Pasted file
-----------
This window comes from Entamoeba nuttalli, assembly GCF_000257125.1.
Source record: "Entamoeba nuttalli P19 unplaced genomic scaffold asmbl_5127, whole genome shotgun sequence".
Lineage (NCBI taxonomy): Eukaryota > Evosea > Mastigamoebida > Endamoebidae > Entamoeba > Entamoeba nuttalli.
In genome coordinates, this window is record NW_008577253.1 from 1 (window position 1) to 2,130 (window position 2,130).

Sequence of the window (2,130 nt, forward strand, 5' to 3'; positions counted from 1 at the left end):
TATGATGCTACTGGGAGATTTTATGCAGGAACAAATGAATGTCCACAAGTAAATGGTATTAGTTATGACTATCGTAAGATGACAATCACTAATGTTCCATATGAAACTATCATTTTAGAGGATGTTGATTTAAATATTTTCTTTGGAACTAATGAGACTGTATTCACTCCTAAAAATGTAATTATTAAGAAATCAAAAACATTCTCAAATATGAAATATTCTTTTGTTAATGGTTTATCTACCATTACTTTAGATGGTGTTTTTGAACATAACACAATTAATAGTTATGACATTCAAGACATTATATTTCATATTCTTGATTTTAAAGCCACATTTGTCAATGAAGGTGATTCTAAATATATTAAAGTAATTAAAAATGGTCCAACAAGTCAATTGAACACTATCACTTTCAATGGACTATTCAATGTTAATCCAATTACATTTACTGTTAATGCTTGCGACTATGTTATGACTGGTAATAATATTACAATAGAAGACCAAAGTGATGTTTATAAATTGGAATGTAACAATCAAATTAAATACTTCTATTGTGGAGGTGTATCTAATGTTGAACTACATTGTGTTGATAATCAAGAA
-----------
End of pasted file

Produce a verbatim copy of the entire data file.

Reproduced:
This window comes from Entamoeba nuttalli, assembly GCF_000257125.1.
Source record: "Entamoeba nuttalli P19 unplaced genomic scaffold asmbl_5127, whole genome shotgun sequence".
Lineage (NCBI taxonomy): Eukaryota > Evosea > Mastigamoebida > Endamoebidae > Entamoeba > Entamoeba nuttalli.
In genome coordinates, this window is record NW_008577253.1 from 1 (window position 1) to 2,130 (window position 2,130).

Sequence of the window (2,130 nt, forward strand, 5' to 3'; positions counted from 1 at the left end):
TATGATGCTACTGGGAGATTTTATGCAGGAACAAATGAATGTCCACAAGTAAATGGTATTAGTTATGACTATCGTAAGATGACAATCACTAATGTTCCATATGAAACTATCATTTTAGAGGATGTTGATTTAAATATTTTCTTTGGAACTAATGAGACTGTATTCACTCCTAAAAATGTAATTATTAAGAAATCAAAAACATTCTCAAATATGAAATATTCTTTTGTTAATGGTTTATCTACCATTACTTTAGATGGTGTTTTTGAACATAACACAATTAATAGTTATGACATTCAAGACATTATATTTCATATTCTTGATTTTAAAGCCACATTTGTCAATGAAGGTGATTCTAAATATATTAAAGTAATTAAAAATGGTCCAACAAGTCAATTGAACACTATCACTTTCAATGGACTATTCAATGTTAATCCAATTACATTTACTGTTAATGCTTGCGACTATGTTATGACTGGTAATAATATTACAATAGAAGACCAAAGTGATGTTTATAAATTGGAATGTAACAATCAAATTAAATACTTCTATTGTGGAGGTGTATCTAATGTTGAACTACATTGTGTTGATAATCAAGAA